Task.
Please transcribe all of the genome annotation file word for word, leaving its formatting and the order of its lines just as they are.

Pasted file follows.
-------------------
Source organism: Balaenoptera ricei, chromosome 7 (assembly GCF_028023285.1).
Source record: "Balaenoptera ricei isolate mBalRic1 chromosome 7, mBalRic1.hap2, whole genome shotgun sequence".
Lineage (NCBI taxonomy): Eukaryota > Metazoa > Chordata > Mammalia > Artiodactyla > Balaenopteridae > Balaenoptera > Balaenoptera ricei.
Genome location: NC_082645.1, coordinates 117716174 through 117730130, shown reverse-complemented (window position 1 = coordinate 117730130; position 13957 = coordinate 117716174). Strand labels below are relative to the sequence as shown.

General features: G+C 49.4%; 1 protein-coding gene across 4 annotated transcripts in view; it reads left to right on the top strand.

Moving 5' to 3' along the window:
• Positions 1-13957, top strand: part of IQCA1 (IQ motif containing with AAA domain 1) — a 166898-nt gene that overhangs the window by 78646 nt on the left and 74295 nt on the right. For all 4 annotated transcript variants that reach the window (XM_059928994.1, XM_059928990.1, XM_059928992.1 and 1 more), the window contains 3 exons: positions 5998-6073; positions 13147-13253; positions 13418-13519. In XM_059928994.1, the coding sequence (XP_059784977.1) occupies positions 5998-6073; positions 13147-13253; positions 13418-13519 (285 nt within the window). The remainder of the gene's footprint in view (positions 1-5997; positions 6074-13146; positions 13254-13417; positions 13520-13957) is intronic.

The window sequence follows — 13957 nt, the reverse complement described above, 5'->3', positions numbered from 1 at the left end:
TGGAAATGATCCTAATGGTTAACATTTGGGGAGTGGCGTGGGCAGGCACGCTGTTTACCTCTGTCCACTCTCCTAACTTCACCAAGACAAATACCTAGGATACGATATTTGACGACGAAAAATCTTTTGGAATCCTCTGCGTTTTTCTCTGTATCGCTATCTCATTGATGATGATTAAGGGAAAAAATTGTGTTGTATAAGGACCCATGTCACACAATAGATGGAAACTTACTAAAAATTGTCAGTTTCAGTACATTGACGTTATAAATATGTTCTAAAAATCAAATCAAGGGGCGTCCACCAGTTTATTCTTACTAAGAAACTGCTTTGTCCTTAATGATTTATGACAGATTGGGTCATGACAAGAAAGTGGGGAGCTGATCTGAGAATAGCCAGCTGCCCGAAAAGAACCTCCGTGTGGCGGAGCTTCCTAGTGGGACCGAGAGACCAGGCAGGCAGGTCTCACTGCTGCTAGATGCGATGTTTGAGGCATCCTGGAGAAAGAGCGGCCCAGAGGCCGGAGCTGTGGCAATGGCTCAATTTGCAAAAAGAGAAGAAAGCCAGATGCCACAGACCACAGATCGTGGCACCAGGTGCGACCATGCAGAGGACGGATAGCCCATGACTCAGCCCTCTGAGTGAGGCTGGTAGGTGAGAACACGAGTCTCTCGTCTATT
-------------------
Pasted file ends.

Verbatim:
Source organism: Balaenoptera ricei, chromosome 7 (assembly GCF_028023285.1).
Source record: "Balaenoptera ricei isolate mBalRic1 chromosome 7, mBalRic1.hap2, whole genome shotgun sequence".
Lineage (NCBI taxonomy): Eukaryota > Metazoa > Chordata > Mammalia > Artiodactyla > Balaenopteridae > Balaenoptera > Balaenoptera ricei.
Genome location: NC_082645.1, coordinates 117716174 through 117730130, shown reverse-complemented (window position 1 = coordinate 117730130; position 13957 = coordinate 117716174). Strand labels below are relative to the sequence as shown.

General features: G+C 49.4%; 1 protein-coding gene across 4 annotated transcripts in view; it reads left to right on the top strand.

Moving 5' to 3' along the window:
• Positions 1-13957, top strand: part of IQCA1 (IQ motif containing with AAA domain 1) — a 166898-nt gene that overhangs the window by 78646 nt on the left and 74295 nt on the right. For all 4 annotated transcript variants that reach the window (XM_059928994.1, XM_059928990.1, XM_059928992.1 and 1 more), the window contains 3 exons: positions 5998-6073; positions 13147-13253; positions 13418-13519. In XM_059928994.1, the coding sequence (XP_059784977.1) occupies positions 5998-6073; positions 13147-13253; positions 13418-13519 (285 nt within the window). The remainder of the gene's footprint in view (positions 1-5997; positions 6074-13146; positions 13254-13417; positions 13520-13957) is intronic.

The window sequence follows — 13957 nt, the reverse complement described above, 5'->3', positions numbered from 1 at the left end:
TGGAAATGATCCTAATGGTTAACATTTGGGGAGTGGCGTGGGCAGGCACGCTGTTTACCTCTGTCCACTCTCCTAACTTCACCAAGACAAATACCTAGGATACGATATTTGACGACGAAAAATCTTTTGGAATCCTCTGCGTTTTTCTCTGTATCGCTATCTCATTGATGATGATTAAGGGAAAAAATTGTGTTGTATAAGGACCCATGTCACACAATAGATGGAAACTTACTAAAAATTGTCAGTTTCAGTACATTGACGTTATAAATATGTTCTAAAAATCAAATCAAGGGGCGTCCACCAGTTTATTCTTACTAAGAAACTGCTTTGTCCTTAATGATTTATGACAGATTGGGTCATGACAAGAAAGTGGGGAGCTGATCTGAGAATAGCCAGCTGCCCGAAAAGAACCTCCGTGTGGCGGAGCTTCCTAGTGGGACCGAGAGACCAGGCAGGCAGGTCTCACTGCTGCTAGATGCGATGTTTGAGGCATCCTGGAGAAAGAGCGGCCCAGAGGCCGGAGCTGTGGCAATGGCTCAATTTGCAAAAAGAGAAGAAAGCCAGATGCCACAGACCACAGATCGTGGCACCAGGTGCGACCATGCAGAGGACGGATAGCCCATGACTCAGCCCTCTGAGTGAGGCTGGTAGGTGAGAACACGAGTCTCTCGTCTATT